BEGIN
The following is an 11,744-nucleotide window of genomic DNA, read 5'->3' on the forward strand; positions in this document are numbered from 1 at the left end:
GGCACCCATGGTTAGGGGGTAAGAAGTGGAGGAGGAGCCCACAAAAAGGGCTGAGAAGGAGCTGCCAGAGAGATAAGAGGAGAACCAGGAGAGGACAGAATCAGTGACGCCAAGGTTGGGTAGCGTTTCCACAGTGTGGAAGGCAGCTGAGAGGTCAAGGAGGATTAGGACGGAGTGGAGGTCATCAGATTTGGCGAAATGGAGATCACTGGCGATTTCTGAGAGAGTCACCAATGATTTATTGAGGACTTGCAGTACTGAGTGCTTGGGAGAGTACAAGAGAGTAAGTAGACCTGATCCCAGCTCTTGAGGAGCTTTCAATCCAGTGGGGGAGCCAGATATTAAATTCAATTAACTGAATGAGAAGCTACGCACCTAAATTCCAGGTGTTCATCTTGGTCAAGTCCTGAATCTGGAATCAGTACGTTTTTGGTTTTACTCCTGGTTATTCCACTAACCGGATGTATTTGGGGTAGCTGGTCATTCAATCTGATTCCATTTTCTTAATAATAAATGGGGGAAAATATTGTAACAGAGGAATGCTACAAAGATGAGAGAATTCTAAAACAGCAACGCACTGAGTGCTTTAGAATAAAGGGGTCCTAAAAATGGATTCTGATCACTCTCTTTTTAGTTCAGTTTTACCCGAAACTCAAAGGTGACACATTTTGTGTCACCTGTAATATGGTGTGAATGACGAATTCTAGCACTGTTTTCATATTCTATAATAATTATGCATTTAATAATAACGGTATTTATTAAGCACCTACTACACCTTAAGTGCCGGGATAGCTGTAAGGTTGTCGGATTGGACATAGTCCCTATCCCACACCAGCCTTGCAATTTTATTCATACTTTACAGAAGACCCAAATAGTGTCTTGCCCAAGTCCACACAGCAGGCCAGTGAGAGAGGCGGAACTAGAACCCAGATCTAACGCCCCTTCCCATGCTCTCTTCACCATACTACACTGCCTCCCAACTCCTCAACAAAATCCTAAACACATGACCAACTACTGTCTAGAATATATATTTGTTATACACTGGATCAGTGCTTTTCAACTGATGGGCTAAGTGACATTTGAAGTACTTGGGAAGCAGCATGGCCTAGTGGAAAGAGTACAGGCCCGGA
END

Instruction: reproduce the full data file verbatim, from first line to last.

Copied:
The following is an 11,744-nucleotide window of genomic DNA, read 5'->3' on the forward strand; positions in this document are numbered from 1 at the left end:
GGCACCCATGGTTAGGGGGTAAGAAGTGGAGGAGGAGCCCACAAAAAGGGCTGAGAAGGAGCTGCCAGAGAGATAAGAGGAGAACCAGGAGAGGACAGAATCAGTGACGCCAAGGTTGGGTAGCGTTTCCACAGTGTGGAAGGCAGCTGAGAGGTCAAGGAGGATTAGGACGGAGTGGAGGTCATCAGATTTGGCGAAATGGAGATCACTGGCGATTTCTGAGAGAGTCACCAATGATTTATTGAGGACTTGCAGTACTGAGTGCTTGGGAGAGTACAAGAGAGTAAGTAGACCTGATCCCAGCTCTTGAGGAGCTTTCAATCCAGTGGGGGAGCCAGATATTAAATTCAATTAACTGAATGAGAAGCTACGCACCTAAATTCCAGGTGTTCATCTTGGTCAAGTCCTGAATCTGGAATCAGTACGTTTTTGGTTTTACTCCTGGTTATTCCACTAACCGGATGTATTTGGGGTAGCTGGTCATTCAATCTGATTCCATTTTCTTAATAATAAATGGGGGAAAATATTGTAACAGAGGAATGCTACAAAGATGAGAGAATTCTAAAACAGCAACGCACTGAGTGCTTTAGAATAAAGGGGTCCTAAAAATGGATTCTGATCACTCTCTTTTTAGTTCAGTTTTACCCGAAACTCAAAGGTGACACATTTTGTGTCACCTGTAATATGGTGTGAATGACGAATTCTAGCACTGTTTTCATATTCTATAATAATTATGCATTTAATAATAACGGTATTTATTAAGCACCTACTACACCTTAAGTGCCGGGATAGCTGTAAGGTTGTCGGATTGGACATAGTCCCTATCCCACACCAGCCTTGCAATTTTATTCATACTTTACAGAAGACCCAAATAGTGTCTTGCCCAAGTCCACACAGCAGGCCAGTGAGAGAGGCGGAACTAGAACCCAGATCTAACGCCCCTTCCCATGCTCTCTTCACCATACTACACTGCCTCCCAACTCCTCAACAAAATCCTAAACACATGACCAACTACTGTCTAGAATATATATTTGTTATACACTGGATCAGTGCTTTTCAACTGATGGGCTAAGTGACATTTGAAGTACTTGGGAAGCAGCATGGCCTAGTGGAAAGAGTACAGGCCCGGA